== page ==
3-rx.comCustomer Support
HomeAbout UsFAQContactHelp
News Center
Health Centers
Medical Encyclopedia
Drugs & Medications
Diseases & Conditions
Medical Symptoms
Med. Tests & Exams
Surgery & Procedures
Injuries & Wounds
Diet & Nutrition
Special Topics

\"$alt_text\"');"); } else { echo"\"$alt_text\""; } ?>

You are here : 3-RX.com > Medical Encyclopedia > Diseases and Conditions > Arrhythmias: Treatment & Monitoring
      Category : Health Centers > Heart Diseases


Alternate Names : Irregular Heartbeat

Arrhythmias | Symptoms & Signs | Diagnosis & Tests | Prevention & Expectations | Treatment & Monitoring

What are the treatments for the condition?

Different treatments are available, depending on the type of arrhythmia being treated. Medications such as amiodarone, procainamide, and propranolol can be used to control the rate or restore the rhythm of the heart.

Calcium channel blockers, such as verapamil, have been used over 20 years. However, findings of two recent studies show that people who take a calcium channel blocker have a much higher incidence of complications than people taking other medications for heart disease. One study, for example, found that the risk of heart attack was 27% greater, and the risk of congestive heart failure was 26% higher. The American Heart Association recommends that individuals discuss risks and benefits of the medication with the healthcare provider.

A pacemaker may be inserted to control an arrhythmia or speed up a heart that is beating too slowly. Certain types of implantable pacemakers called cardiac defibrillators can sense a life-threatening arrhythmia and send an electrical shock to the heart. Often a person's life can be saved this way without a trip to the hospital.

What are the side effects of the treatments?

The side effects of treatment for arrhythmias vary according to the medications used, but include allergic reactions. Calcium channel blockers can cause swelling of the legs, as well as a higher risk of heart attack and congestive heart failure.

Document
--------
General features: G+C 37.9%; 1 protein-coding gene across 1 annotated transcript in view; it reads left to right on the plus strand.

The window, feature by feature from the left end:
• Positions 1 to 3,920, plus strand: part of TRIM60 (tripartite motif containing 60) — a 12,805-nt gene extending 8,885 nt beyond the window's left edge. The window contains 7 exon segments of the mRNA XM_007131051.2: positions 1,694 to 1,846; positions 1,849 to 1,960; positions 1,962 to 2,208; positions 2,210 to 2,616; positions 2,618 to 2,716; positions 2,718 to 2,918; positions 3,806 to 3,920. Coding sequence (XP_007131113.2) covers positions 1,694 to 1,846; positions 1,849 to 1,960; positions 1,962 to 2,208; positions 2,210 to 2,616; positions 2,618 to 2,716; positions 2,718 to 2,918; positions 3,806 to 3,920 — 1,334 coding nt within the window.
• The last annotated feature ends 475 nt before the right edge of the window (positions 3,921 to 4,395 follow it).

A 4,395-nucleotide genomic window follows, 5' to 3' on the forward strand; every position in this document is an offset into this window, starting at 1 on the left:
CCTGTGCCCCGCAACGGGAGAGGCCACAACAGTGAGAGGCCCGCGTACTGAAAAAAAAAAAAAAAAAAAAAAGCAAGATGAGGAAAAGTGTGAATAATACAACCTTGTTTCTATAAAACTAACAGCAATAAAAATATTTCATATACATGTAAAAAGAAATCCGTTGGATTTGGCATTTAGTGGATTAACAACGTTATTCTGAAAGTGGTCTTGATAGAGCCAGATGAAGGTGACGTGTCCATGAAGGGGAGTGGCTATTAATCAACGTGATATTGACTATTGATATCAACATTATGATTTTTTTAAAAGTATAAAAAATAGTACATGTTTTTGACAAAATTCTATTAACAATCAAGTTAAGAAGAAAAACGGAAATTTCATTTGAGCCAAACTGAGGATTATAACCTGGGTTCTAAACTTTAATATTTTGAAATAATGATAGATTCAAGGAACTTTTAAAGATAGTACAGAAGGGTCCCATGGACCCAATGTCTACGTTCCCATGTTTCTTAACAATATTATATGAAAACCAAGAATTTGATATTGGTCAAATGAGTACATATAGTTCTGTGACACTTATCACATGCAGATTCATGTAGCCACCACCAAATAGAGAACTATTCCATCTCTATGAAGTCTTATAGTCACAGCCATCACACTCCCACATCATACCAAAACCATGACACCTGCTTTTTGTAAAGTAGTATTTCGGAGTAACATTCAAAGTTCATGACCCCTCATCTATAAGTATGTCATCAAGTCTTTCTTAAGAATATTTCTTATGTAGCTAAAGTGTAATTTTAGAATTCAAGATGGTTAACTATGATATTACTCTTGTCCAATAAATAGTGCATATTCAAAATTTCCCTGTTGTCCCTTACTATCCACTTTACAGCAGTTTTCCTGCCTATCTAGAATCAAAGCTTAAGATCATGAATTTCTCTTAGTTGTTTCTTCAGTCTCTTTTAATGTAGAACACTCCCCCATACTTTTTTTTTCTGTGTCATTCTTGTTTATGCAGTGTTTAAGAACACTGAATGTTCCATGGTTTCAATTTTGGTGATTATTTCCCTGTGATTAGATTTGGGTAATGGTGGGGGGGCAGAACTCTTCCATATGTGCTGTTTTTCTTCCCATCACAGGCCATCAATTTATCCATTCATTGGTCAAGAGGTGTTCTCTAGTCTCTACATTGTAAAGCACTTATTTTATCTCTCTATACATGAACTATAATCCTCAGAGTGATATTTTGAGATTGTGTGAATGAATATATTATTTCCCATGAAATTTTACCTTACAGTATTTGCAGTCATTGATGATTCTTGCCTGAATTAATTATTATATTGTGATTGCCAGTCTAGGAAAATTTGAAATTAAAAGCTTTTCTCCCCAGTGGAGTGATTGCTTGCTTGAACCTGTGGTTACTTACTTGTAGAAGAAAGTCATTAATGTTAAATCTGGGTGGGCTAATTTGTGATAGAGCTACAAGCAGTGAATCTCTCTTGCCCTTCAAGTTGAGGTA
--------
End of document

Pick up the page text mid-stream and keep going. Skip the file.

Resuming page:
Implanting a pacemaker is a minor surgical procedure, with some risk of infection, bleeding, and allergic reaction to the anesthesia.

What happens after treatment for the condition?

Unless a severe or life-threatening arrhythmia is present, a person can generally resume normal activities once treatment is successful. Most individuals with a treated arrhythmia are encouraged to begin a regular exercise program. The person should make every effort to reduce coronary risk factors. This may include smoking cessation, control of other diseases such as diabetes and high blood pressure, and eating a healthy diet to minimize heart disease. Medications may need to be adjusted to achieve the best response.

How is the condition monitored?

A person with an arrhythmia will have regular visits with the healthcare provider. The provider will monitor the effectiveness of medications, and evaluate the need for a pacemaker. Any new or worsening symptoms should be reported to the healthcare provider.

Previous section


Next section

Arrhythmias: Prevention & Expectations


Author: Marvin Kendrick, MD
Reviewer: Eileen McLaughlin, RN, BSN
Date Reviewed: 07/05/01

\"$alt_text\"');"); } else { echo"\"$alt_text\""; } ?>

Home | About Us | FAQ | Contact | Advertising Policy | Privacy Policy | Bookmark Site